New Hampshire health officials are seeking to expand the number of those tested for possible contraction of hepatitis C in the wake former technician David Kwiatkowski who stands accused of stealing syringes of the powerful anesthetic fentanyl, injecting himself with them, then putting back the syringes with a different liquid for use on catheterization patients.
According to CBS News, "Dr. Jose Montero, New Hamphsire's public health director, announced that health officials wanted to cast a wider net on testing, expanding it to include anyone who had surgery or was admitted to the intensive care unit (ICU) at Exeter Hospital between April 1, 2011 and May, 25, 2012.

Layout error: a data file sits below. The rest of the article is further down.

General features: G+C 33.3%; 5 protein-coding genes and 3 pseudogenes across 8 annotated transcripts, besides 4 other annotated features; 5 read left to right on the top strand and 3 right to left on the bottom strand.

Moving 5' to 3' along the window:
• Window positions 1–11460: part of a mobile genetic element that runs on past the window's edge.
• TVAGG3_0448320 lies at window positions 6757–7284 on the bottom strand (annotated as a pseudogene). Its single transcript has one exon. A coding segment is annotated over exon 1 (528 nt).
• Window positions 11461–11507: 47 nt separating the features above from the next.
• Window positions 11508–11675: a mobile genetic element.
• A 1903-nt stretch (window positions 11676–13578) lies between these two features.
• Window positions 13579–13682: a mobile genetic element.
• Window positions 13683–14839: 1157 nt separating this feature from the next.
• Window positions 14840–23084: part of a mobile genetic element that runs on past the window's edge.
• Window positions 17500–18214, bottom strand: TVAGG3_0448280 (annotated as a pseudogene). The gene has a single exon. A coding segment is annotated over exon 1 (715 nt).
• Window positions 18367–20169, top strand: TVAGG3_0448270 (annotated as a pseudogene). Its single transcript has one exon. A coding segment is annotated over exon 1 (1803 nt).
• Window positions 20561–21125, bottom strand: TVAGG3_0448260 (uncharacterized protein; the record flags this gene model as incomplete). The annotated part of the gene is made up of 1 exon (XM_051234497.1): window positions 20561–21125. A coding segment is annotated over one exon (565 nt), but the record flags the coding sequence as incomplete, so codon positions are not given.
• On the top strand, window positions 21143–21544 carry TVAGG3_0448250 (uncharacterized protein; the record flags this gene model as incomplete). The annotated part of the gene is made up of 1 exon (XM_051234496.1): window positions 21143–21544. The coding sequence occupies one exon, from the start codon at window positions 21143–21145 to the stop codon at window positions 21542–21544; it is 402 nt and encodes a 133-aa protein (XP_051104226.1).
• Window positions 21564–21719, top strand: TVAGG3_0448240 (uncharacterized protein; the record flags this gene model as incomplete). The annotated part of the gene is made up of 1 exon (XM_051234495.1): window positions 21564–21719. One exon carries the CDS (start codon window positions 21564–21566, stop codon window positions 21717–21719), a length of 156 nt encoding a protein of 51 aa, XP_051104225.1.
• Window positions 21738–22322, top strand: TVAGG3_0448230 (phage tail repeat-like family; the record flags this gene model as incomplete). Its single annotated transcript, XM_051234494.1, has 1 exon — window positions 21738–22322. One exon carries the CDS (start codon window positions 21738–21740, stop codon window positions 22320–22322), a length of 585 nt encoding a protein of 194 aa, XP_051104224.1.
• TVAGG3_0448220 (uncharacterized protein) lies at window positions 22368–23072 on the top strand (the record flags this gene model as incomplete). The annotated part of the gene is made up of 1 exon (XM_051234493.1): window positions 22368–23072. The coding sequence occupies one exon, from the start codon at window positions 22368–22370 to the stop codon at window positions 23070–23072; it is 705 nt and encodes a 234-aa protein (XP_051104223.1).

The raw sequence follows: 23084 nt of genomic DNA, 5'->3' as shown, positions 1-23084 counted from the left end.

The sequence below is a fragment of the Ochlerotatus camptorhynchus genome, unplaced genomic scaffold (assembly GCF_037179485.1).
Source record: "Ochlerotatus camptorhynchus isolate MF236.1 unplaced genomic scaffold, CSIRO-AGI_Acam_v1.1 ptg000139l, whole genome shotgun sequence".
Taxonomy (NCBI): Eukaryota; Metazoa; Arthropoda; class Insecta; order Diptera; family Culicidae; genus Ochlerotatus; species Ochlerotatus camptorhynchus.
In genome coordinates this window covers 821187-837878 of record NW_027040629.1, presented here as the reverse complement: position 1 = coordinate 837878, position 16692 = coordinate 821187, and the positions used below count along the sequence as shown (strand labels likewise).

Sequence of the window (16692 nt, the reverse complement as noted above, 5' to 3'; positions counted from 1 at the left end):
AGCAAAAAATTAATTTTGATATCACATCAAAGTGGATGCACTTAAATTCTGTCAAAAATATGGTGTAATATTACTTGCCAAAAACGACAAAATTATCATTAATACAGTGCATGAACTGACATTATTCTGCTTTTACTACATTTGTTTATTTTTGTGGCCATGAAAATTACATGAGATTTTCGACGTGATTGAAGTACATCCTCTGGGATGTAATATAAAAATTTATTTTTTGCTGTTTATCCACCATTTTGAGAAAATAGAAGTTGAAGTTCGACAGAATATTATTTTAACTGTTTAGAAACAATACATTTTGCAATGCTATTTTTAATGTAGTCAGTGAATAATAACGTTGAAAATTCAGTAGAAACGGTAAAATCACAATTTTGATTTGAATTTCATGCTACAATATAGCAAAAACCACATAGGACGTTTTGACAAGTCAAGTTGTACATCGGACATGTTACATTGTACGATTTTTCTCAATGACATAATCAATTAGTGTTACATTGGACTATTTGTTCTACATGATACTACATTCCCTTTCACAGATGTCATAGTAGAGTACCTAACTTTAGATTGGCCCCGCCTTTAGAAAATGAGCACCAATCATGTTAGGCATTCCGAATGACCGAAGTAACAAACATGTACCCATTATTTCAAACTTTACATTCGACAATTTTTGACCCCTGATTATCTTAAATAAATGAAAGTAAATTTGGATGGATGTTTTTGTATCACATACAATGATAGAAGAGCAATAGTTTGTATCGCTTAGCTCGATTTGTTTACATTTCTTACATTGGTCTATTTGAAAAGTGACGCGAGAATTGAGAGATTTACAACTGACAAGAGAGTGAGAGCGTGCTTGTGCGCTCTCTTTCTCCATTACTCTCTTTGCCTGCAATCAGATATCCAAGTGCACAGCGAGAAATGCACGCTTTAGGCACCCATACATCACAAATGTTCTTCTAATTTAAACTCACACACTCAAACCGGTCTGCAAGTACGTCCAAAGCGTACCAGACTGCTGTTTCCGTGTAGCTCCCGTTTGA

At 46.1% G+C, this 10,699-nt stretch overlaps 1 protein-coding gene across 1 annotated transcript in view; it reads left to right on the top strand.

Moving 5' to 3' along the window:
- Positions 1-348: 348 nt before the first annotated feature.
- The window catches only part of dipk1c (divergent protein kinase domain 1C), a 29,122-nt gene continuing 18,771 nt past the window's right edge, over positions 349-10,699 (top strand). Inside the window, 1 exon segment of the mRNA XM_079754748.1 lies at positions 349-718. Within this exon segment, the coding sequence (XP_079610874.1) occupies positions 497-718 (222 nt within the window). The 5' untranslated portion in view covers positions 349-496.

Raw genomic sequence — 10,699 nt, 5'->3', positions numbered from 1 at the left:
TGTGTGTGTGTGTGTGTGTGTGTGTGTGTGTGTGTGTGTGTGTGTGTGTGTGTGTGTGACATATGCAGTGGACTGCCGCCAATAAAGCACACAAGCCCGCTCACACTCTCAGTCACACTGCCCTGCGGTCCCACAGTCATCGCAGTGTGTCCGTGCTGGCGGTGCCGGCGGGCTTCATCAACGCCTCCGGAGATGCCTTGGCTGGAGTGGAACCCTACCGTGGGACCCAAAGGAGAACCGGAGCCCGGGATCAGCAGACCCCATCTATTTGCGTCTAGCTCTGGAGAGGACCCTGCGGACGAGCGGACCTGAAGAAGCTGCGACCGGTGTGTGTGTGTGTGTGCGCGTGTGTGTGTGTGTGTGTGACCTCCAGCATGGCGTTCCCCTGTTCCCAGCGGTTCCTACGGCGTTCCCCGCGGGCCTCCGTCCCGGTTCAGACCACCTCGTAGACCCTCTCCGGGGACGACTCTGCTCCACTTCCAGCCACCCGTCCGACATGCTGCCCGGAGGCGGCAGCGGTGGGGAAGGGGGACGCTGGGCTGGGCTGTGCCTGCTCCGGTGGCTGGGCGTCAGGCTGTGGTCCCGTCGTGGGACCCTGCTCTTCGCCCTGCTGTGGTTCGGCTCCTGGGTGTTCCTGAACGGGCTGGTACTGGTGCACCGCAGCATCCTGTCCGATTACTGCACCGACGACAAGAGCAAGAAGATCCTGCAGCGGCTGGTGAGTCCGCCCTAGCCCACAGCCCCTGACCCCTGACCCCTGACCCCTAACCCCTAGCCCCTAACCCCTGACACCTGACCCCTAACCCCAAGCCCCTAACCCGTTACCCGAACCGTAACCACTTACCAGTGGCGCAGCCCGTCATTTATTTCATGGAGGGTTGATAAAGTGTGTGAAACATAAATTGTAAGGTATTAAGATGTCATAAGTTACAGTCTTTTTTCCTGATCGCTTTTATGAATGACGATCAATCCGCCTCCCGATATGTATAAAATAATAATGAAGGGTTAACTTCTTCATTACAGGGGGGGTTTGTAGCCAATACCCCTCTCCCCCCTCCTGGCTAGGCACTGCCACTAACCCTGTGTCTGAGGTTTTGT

Previously officials had only recommended testing for anyone treated at the cardiac catherization lab between October 1, 2010 and May 25, 2012. That amounted to fewer than 1,300 people while the new recommendation may cover about 6,000 former patients. The testing recommendation doesn't include patients of the hospital's ambulatory surgical center.
According to the hospital, Kwiatkowski occasionally moved patients to operating rooms or the ICU, but wasn't involved with procedures or patient care."
In related news, our firm has amended our civil hepatits C lawsuits filed against Exeter Hospital to include Triage Staffing, Inc. as a defendant. Triage Staffing hired Kwiatkowski and provided him work at the cardiac catheterization lab at Exeter Hospital.
Contact Mark Abramson:
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